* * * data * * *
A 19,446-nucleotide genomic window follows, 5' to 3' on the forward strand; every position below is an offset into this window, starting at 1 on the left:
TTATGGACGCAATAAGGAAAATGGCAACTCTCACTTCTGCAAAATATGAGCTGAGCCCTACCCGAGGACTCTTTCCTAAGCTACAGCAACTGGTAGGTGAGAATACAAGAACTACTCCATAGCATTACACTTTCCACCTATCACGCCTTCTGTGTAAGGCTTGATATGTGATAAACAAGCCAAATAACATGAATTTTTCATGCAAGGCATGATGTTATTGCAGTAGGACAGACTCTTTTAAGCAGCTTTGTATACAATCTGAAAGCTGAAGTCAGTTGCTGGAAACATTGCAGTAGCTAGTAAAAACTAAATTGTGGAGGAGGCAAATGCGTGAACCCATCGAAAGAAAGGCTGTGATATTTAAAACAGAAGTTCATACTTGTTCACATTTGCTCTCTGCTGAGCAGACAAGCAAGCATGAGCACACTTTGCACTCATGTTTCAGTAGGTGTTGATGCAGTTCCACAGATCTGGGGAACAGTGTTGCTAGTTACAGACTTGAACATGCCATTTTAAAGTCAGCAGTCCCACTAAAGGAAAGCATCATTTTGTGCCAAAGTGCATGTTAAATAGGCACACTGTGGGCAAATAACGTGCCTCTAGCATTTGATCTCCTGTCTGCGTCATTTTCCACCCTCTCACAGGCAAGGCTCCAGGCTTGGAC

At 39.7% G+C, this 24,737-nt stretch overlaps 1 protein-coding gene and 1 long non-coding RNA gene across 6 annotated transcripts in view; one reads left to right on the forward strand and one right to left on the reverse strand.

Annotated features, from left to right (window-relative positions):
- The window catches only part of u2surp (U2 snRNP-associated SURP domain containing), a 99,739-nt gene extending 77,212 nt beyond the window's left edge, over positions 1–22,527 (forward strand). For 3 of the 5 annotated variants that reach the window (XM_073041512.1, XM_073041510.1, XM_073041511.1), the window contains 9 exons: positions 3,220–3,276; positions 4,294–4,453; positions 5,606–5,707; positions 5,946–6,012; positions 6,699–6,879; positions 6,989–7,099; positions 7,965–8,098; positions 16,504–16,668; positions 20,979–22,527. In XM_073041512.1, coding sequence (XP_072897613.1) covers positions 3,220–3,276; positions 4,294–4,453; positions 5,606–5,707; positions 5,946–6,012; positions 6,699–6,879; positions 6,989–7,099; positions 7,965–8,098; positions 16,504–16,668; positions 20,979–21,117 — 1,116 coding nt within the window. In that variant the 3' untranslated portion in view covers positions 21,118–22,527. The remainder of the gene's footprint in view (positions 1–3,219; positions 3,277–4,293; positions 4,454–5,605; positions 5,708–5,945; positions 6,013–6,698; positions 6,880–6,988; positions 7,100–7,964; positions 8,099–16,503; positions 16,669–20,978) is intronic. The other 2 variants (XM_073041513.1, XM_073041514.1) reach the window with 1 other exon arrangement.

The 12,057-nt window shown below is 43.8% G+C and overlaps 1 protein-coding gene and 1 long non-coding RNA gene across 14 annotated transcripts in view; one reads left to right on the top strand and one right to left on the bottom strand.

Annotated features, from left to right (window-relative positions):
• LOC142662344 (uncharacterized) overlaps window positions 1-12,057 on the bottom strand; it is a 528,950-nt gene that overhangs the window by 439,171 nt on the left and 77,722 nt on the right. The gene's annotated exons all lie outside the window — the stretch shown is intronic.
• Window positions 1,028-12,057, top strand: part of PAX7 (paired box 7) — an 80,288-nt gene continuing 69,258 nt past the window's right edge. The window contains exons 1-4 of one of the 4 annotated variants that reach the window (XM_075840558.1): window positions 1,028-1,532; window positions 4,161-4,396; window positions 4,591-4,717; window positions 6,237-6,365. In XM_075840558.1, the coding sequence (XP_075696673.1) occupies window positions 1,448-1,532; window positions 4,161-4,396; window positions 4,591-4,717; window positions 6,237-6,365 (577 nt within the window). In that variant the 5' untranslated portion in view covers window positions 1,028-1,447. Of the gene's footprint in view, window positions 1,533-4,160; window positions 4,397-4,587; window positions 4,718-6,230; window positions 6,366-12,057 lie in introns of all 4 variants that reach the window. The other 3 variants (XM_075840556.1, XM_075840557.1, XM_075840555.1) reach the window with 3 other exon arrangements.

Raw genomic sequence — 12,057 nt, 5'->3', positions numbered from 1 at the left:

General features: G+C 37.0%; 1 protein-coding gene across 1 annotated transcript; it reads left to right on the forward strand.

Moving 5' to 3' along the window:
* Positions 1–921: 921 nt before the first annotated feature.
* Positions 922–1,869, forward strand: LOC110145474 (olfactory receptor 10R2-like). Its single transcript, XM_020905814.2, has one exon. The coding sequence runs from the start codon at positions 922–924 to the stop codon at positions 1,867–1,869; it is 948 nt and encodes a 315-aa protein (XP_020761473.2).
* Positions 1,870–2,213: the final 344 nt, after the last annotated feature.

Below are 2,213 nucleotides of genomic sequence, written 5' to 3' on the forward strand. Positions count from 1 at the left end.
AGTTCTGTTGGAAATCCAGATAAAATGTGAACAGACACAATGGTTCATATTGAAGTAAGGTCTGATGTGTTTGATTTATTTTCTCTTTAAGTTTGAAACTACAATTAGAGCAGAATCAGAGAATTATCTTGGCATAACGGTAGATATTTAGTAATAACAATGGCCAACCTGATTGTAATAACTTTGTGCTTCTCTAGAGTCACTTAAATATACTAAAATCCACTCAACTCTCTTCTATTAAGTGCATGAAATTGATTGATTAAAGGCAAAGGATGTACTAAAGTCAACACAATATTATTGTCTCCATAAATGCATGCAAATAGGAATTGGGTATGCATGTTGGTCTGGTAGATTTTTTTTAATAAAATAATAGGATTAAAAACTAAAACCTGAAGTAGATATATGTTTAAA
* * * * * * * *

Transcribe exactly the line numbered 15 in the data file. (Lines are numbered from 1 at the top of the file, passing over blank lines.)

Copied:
* Positions 1,870–2,213: the final 344 nt, after the last annotated feature.